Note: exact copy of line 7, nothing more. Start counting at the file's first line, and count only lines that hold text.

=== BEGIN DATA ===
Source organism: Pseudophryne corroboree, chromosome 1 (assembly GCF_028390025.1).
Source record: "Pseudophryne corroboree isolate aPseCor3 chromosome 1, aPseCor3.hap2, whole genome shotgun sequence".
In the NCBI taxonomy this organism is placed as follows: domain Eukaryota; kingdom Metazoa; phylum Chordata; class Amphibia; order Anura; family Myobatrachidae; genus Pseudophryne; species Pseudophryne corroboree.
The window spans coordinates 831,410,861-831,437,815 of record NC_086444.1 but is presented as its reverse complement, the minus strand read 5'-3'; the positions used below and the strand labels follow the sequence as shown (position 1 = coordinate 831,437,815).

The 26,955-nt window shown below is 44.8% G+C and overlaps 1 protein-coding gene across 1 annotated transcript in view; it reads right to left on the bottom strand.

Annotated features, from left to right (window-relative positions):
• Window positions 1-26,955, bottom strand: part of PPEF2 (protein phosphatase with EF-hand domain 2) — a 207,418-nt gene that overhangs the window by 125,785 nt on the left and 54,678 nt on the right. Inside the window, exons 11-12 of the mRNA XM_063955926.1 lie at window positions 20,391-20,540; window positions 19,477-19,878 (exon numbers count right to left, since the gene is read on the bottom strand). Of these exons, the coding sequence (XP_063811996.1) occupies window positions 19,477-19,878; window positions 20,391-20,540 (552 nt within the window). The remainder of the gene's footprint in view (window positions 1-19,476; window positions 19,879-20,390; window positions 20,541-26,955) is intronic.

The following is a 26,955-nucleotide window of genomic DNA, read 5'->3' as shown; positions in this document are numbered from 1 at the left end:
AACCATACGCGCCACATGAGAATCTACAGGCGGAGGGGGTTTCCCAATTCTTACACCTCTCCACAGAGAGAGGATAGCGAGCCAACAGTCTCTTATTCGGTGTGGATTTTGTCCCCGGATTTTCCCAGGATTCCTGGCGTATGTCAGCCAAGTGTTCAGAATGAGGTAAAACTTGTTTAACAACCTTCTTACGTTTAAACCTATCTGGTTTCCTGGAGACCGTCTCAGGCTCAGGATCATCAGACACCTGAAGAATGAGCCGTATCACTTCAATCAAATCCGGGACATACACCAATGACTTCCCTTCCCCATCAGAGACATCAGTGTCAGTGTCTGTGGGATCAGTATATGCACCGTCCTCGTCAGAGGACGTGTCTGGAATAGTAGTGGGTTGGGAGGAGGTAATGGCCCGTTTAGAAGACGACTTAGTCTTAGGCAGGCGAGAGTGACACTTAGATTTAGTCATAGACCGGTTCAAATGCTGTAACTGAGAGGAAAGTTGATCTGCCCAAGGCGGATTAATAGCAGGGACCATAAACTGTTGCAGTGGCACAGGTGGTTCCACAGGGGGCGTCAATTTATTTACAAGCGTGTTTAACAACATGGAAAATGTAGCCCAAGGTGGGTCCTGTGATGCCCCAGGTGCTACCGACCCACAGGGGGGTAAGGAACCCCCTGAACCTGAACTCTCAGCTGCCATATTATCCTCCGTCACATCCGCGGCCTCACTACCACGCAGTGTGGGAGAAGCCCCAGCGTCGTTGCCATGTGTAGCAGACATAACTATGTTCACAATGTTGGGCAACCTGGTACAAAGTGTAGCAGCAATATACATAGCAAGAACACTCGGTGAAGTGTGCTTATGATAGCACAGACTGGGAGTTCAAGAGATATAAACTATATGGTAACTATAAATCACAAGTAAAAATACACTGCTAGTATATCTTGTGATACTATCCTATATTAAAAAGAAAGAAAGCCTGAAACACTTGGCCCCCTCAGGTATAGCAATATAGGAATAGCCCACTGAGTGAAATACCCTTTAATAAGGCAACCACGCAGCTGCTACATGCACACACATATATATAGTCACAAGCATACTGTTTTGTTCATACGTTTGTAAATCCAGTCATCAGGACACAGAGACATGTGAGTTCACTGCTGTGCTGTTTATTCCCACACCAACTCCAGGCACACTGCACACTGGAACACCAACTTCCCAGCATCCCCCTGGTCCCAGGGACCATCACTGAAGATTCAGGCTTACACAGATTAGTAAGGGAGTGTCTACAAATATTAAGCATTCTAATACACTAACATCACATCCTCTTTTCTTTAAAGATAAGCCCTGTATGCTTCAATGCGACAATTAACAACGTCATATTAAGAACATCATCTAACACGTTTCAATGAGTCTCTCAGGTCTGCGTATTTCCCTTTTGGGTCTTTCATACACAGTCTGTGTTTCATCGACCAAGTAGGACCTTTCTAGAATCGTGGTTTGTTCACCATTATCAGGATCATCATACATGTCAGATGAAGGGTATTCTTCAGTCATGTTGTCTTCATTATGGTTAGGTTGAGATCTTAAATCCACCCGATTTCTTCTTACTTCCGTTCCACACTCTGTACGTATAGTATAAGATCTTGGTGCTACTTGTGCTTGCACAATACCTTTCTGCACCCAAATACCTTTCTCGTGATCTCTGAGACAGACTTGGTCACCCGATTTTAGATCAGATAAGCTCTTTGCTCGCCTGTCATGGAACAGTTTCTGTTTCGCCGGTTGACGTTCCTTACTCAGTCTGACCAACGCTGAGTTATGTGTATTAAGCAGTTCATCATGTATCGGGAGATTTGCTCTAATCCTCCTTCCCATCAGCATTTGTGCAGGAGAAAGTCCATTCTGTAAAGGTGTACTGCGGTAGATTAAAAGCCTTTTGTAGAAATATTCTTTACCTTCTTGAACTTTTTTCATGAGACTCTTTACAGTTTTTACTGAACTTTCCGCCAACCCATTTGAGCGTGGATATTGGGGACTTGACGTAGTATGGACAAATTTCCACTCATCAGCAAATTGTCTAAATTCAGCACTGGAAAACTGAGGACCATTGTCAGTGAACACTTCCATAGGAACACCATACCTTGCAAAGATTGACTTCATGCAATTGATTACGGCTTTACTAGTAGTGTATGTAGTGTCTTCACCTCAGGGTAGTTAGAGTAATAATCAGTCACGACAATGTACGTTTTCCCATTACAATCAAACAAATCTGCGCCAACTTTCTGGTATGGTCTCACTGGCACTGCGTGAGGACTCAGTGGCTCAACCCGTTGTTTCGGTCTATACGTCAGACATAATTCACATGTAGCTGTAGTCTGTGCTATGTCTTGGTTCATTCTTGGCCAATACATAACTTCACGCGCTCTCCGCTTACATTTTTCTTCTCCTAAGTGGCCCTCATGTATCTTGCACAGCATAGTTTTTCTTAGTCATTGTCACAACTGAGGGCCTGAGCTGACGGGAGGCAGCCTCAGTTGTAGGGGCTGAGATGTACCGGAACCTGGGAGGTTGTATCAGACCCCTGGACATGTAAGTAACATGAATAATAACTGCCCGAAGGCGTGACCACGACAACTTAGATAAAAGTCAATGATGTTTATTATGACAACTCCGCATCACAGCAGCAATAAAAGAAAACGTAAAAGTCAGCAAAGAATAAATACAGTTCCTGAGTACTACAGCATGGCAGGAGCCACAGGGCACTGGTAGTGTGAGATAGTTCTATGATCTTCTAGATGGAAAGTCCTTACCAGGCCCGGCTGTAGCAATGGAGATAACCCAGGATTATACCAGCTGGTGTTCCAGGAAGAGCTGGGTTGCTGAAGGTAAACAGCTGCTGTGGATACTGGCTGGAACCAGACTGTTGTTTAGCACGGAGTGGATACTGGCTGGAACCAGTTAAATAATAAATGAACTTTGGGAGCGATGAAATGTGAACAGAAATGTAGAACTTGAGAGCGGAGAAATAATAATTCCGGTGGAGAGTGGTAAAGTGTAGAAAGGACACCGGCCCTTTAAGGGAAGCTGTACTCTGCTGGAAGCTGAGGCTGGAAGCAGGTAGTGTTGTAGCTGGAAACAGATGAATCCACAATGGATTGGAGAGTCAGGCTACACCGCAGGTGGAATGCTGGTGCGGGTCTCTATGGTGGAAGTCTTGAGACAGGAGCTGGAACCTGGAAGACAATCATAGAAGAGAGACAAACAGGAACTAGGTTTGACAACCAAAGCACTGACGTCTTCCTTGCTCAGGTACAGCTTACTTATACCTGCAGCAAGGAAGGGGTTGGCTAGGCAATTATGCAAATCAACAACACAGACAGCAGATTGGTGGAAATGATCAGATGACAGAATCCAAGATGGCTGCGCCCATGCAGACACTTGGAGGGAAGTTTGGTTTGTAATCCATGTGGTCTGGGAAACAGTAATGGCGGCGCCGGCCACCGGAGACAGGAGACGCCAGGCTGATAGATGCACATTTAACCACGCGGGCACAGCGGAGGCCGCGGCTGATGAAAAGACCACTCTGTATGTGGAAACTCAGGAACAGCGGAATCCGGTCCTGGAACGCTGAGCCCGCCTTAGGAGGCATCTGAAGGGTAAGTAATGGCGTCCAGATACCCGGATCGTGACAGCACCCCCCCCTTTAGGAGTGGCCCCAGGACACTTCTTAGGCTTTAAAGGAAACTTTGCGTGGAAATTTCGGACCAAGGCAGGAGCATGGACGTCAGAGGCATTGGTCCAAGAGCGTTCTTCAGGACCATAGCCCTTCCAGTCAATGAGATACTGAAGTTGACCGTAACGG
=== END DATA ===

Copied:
• Window positions 1-26,955, bottom strand: part of PPEF2 (protein phosphatase with EF-hand domain 2) — a 207,418-nt gene that overhangs the window by 125,785 nt on the left and 54,678 nt on the right. Inside the window, exons 11-12 of the mRNA XM_063955926.1 lie at window positions 20,391-20,540; window positions 19,477-19,878 (exon numbers count right to left, since the gene is read on the bottom strand). Of these exons, the coding sequence (XP_063811996.1) occupies window positions 19,477-19,878; window positions 20,391-20,540 (552 nt within the window). The remainder of the gene's footprint in view (window positions 1-19,476; window positions 19,879-20,390; window positions 20,541-26,955) is intronic.